Recently, the father of a sister from Athena Sisterhood had passed away. I could feel the deep love she had for her father and what an extraordinary man he was. They called him the rock of the family.
I would not describe my dad the same way. When I was growing up, I looked down on Dad. Memories surrounding him carried deep pain and trauma.
Nine years ago, I had embarked on my own healing journey about practicing forgiveness and true acceptance. Now, I can see my father through a different set of eyes. I have compassion for all the pain he went through.
Dad was born in 1942, in the midst of an eight-year war between China and Japan. When he turned 18, China’s Great Famine started, killing an estimated 40 million people.
He joined the Army as a young cipher officer and requested permission to marry his true love.
Denied. The communist party stamped on his application after undergoing a month-long investigation.
Being rich was evil during China’s Cultural Revolution and since she was born in a rich family, the young lovers never had a chance.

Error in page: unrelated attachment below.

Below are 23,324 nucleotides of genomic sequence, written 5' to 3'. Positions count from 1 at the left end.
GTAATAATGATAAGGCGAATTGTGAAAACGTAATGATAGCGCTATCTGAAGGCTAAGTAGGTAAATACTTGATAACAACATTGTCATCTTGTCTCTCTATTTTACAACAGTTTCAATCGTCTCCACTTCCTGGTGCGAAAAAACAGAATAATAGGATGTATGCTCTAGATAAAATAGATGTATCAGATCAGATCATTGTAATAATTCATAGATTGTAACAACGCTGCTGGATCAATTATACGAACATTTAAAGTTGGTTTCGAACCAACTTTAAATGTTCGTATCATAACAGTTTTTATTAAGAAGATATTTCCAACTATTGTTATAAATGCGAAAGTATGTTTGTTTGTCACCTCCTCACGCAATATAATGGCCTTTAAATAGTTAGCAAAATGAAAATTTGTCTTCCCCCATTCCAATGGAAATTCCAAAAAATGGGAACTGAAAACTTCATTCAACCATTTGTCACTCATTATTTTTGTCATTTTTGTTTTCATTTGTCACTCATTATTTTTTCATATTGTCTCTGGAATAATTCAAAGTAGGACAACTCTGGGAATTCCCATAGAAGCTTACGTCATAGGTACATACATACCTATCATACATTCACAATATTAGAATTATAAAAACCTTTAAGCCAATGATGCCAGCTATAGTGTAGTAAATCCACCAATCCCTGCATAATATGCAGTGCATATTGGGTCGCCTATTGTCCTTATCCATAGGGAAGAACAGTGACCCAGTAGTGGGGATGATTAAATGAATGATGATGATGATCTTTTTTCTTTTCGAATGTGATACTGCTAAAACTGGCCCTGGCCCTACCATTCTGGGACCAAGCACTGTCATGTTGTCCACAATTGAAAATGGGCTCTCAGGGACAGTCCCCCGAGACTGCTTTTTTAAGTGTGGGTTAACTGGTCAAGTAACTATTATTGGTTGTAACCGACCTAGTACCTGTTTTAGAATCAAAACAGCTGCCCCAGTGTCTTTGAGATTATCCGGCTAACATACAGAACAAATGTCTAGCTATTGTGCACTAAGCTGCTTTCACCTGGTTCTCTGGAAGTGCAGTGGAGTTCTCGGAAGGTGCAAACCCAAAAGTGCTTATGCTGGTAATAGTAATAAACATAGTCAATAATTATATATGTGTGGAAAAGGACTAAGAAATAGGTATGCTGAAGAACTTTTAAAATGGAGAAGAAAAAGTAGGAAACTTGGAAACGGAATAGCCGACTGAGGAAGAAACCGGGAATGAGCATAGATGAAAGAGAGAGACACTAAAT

They had been neighbors growing up and attended the same high school. Now, even with high school reunions once a month, no one has heard from her. At the age of 80, Dad seemed to grieve as my daughter interviewed him about his love story. He calls himself Dao Lao Cu, a simple man without sensitive feelings. But he still never told us her name.
Mom had been introduced to Dad by her superior in the Army. She was born into a poor family and being poor meant being glorious. In no time, they were married.
Spending my first month’s salary in New York, I bought Mom a gold necklace and sent it back to China. In her return letter, mom wrote, “Your dad never bought me anything after we were married. Now my daughter has. This makes me happy.” Yet, this made me wonder if my dad has ever gotten over his true love.
What is something that always reminds me of my father?
How blessed that I am to live in a free country with my true love.